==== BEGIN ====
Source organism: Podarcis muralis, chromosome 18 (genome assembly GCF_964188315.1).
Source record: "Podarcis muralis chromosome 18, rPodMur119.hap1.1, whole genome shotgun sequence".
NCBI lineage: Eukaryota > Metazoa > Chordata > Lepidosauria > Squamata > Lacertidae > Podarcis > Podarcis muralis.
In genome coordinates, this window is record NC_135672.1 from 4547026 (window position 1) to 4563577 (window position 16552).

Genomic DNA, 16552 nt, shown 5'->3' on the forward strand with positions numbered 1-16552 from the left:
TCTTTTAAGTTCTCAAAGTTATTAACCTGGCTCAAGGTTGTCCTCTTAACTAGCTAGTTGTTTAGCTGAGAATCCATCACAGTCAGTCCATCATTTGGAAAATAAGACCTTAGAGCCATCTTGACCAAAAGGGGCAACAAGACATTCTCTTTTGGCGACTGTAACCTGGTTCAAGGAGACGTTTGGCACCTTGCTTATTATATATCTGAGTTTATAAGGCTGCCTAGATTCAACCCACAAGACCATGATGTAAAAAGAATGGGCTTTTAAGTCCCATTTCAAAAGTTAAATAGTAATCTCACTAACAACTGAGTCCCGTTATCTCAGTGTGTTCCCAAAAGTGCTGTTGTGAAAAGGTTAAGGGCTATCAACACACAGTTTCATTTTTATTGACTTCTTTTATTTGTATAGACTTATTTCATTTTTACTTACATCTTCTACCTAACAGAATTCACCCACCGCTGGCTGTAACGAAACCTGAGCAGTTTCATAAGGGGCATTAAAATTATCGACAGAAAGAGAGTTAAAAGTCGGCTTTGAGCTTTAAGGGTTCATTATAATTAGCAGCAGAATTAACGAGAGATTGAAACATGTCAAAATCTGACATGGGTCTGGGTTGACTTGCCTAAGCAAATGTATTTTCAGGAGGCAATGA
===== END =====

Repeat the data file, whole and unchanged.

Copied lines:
Source organism: Podarcis muralis, chromosome 18 (genome assembly GCF_964188315.1).
Source record: "Podarcis muralis chromosome 18, rPodMur119.hap1.1, whole genome shotgun sequence".
NCBI lineage: Eukaryota > Metazoa > Chordata > Lepidosauria > Squamata > Lacertidae > Podarcis > Podarcis muralis.
In genome coordinates, this window is record NC_135672.1 from 4547026 (window position 1) to 4563577 (window position 16552).

Genomic DNA, 16552 nt, shown 5'->3' on the forward strand with positions numbered 1-16552 from the left:
TCTTTTAAGTTCTCAAAGTTATTAACCTGGCTCAAGGTTGTCCTCTTAACTAGCTAGTTGTTTAGCTGAGAATCCATCACAGTCAGTCCATCATTTGGAAAATAAGACCTTAGAGCCATCTTGACCAAAAGGGGCAACAAGACATTCTCTTTTGGCGACTGTAACCTGGTTCAAGGAGACGTTTGGCACCTTGCTTATTATATATCTGAGTTTATAAGGCTGCCTAGATTCAACCCACAAGACCATGATGTAAAAAGAATGGGCTTTTAAGTCCCATTTCAAAAGTTAAATAGTAATCTCACTAACAACTGAGTCCCGTTATCTCAGTGTGTTCCCAAAAGTGCTGTTGTGAAAAGGTTAAGGGCTATCAACACACAGTTTCATTTTTATTGACTTCTTTTATTTGTATAGACTTATTTCATTTTTACTTACATCTTCTACCTAACAGAATTCACCCACCGCTGGCTGTAACGAAACCTGAGCAGTTTCATAAGGGGCATTAAAATTATCGACAGAAAGAGAGTTAAAAGTCGGCTTTGAGCTTTAAGGGTTCATTATAATTAGCAGCAGAATTAACGAGAGATTGAAACATGTCAAAATCTGACATGGGTCTGGGTTGACTTGCCTAAGCAAATGTATTTTCAGGAGGCAATGA